Wine review — Bourke Street, Skillogalee and Tulloch

Bourke Street Canberra District Chardonnay 2011 $18.39–$22
Local winemakers Nick O’Leary (Nick O’Leary Wines) and Alex McKay (Collector Wines) jointly make the Bourke Street range, including this impressive chardonnay. Their website currently offers the fuller bodied 2010 vintage, but a friend picked up the 2011 recently in a Canberra retail outlet. The cold vintage shows in the wine’s comparatively low alcohol (12.5 per cent) and racy, grapefruit-like varietal flavour and acidity. The usual barrel-related winemaking tricks season the wine with a touch of butterscotch and the struck-match character of sulphides at a very low but detectible level.

Skillogalee Clare Valley Basket Pressed The Cabernets 2010 $26.50–$30
Skillogalee’s ripe, juicy, succulent blend combines elegant cabernet sauvignon (87 per cent) with robust malbec (11 per cent) and fragrant cabernet franc. The combination delivers a wine of dense, crimson-rimmed colour and vibrant, ripe-berry aromas, tinged with distinctive, regional touch of mint. Where cabernet sometimes tends to austerity on the mid palate, Skillogalee, probably because of the malbec, fills the mouth with voluptuous, ripe fruit flavours. A load of tannin matches the opulent fruit. But it’s soft and supple – meaning the wine drinks easily now, though I suspect those with good cellars might be saying this for another 20 years.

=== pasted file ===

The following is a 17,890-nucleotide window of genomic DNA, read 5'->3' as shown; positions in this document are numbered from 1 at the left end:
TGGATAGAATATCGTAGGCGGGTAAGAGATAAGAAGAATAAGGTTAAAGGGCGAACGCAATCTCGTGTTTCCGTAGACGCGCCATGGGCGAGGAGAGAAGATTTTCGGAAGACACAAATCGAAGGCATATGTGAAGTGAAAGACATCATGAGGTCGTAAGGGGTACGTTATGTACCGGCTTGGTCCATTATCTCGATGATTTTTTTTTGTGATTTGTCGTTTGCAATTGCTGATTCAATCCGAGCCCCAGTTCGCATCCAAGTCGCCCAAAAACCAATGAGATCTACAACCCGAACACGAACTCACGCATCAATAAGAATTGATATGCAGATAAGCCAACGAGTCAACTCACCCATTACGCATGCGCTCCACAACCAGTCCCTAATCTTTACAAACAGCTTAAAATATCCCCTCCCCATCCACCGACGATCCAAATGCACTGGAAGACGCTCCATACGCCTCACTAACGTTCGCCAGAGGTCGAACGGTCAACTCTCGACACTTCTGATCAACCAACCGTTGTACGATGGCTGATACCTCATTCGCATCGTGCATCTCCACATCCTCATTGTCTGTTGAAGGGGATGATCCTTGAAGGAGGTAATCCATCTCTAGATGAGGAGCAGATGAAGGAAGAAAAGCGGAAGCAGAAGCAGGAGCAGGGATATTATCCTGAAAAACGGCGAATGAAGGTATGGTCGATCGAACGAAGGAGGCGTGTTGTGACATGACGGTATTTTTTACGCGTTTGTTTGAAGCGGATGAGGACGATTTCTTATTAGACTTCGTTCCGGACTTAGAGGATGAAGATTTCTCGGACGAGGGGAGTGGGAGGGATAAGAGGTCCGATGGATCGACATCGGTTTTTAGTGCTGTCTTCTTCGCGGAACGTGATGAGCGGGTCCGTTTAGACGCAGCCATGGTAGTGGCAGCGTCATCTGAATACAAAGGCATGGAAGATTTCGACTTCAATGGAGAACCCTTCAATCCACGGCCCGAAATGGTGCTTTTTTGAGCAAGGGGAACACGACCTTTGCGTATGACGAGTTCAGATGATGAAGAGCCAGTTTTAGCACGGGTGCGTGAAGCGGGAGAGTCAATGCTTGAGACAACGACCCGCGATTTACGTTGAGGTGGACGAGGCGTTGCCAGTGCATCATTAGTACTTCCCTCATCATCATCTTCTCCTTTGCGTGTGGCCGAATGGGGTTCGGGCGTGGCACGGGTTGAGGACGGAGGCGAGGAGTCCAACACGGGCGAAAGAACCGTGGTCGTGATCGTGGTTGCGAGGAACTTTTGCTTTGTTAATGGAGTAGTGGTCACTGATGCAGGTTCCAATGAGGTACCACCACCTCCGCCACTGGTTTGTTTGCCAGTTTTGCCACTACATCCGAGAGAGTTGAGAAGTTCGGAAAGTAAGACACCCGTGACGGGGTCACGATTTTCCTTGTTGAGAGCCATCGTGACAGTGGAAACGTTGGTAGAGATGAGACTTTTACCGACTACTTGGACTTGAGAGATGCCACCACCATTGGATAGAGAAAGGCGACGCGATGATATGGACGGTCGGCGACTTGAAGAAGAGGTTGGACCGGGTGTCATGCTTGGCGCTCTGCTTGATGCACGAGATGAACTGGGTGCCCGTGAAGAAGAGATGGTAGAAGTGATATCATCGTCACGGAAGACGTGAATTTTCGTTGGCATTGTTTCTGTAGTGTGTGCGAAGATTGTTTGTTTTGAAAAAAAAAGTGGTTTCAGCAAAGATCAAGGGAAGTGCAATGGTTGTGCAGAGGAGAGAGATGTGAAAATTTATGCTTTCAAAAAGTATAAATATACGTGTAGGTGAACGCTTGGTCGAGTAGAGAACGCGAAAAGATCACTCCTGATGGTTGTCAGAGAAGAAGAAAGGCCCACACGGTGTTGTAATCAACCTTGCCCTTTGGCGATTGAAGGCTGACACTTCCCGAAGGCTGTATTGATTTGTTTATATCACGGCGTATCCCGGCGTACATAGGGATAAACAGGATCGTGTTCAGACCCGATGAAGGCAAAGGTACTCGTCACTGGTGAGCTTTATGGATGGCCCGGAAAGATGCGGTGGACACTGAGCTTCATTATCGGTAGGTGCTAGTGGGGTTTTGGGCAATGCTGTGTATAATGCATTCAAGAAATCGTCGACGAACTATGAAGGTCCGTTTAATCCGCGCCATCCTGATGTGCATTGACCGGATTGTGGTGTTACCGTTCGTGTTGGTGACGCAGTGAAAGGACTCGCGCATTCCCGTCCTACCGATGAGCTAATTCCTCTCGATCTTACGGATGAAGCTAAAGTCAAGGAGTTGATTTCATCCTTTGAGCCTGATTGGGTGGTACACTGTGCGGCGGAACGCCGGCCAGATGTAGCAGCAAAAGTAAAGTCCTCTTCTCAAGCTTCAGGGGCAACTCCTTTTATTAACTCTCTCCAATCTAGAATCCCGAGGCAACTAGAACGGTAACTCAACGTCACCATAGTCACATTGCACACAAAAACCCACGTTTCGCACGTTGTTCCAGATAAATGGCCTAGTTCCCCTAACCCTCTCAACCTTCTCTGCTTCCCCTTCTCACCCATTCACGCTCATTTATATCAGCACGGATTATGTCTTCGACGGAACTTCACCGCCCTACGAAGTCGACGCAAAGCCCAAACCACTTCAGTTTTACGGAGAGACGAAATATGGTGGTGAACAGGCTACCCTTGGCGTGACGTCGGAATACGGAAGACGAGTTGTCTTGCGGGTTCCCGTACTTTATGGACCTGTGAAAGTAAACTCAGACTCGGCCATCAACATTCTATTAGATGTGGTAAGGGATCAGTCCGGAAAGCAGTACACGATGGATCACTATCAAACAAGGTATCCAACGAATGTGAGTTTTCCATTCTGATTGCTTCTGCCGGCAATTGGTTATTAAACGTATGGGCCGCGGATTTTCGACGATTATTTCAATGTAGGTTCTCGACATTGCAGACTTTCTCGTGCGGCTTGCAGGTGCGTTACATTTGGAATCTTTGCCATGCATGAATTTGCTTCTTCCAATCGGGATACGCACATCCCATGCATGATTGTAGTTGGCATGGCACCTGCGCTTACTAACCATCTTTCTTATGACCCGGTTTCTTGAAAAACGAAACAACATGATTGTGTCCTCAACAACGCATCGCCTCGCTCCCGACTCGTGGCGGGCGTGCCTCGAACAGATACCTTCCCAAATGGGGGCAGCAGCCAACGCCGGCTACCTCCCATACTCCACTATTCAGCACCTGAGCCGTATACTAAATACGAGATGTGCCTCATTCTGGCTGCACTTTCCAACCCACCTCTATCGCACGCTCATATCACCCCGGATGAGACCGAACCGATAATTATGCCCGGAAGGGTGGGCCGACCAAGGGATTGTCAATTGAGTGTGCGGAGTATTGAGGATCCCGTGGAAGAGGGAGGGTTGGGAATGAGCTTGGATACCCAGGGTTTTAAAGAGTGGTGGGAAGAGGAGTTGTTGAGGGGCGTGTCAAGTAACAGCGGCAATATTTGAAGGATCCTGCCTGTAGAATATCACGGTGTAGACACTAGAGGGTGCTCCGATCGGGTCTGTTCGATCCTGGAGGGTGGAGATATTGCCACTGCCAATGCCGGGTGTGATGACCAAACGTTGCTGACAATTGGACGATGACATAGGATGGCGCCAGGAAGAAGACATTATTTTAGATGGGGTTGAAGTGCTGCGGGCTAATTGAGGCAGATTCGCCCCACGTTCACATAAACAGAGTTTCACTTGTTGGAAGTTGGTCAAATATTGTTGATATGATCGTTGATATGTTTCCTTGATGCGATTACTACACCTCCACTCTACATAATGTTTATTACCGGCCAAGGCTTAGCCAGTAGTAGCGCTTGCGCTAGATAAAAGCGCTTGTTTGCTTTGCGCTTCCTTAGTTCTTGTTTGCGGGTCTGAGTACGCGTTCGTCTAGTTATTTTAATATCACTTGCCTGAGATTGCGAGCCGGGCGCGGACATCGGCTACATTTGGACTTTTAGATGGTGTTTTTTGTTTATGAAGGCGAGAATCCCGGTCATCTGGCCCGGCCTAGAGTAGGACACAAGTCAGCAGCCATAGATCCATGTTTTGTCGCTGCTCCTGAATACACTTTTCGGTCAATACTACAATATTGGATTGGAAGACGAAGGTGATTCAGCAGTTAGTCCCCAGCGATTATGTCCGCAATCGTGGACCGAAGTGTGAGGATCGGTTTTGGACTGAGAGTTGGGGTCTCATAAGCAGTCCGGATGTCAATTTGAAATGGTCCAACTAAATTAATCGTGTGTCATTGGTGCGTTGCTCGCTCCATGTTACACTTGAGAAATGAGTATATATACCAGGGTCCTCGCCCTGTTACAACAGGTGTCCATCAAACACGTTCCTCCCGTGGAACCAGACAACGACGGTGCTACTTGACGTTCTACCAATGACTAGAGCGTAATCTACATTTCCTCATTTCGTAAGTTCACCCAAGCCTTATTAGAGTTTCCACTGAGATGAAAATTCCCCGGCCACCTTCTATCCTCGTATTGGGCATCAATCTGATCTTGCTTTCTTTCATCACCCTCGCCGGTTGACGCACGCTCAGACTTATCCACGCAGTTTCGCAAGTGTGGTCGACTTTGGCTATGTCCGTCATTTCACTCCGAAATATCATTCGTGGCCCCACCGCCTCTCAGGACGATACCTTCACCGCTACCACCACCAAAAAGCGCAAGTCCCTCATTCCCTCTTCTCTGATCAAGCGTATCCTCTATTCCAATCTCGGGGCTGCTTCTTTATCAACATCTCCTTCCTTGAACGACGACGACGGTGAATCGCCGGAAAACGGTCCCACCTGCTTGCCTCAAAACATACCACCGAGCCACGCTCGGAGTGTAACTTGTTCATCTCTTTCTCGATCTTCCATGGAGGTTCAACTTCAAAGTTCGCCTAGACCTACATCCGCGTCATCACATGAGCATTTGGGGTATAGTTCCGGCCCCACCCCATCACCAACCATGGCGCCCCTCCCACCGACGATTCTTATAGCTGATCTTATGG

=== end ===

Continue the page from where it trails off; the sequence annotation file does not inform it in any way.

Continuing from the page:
Tulloch Hunter Valley Verdelho 2013 $12.80–$16.50
Verdelho, from the island of Madeira, adapted readily to Australia’s warm wine-growing regions. In the past, it made superb, long-lived fortified wines. But in recent decades it emerged as a tasty, niche variety for making full-flavoured dry whites. They’re happy, fruity, easy drinking wines like this one from the Tulloch family. The cheaper of two versions the family makes, it captures the sappy, tropical and citrusy varietal character of the grape. The palate’s full flavoured, and rounded off by noticeable residual grape sugar. This adds body to the wine and gives an off-dry finish – that is, not perfectly dry, but not sweet either.

Copyright © Chris Shanahan 2014
First published 9 March 2014 in the Canberra Times

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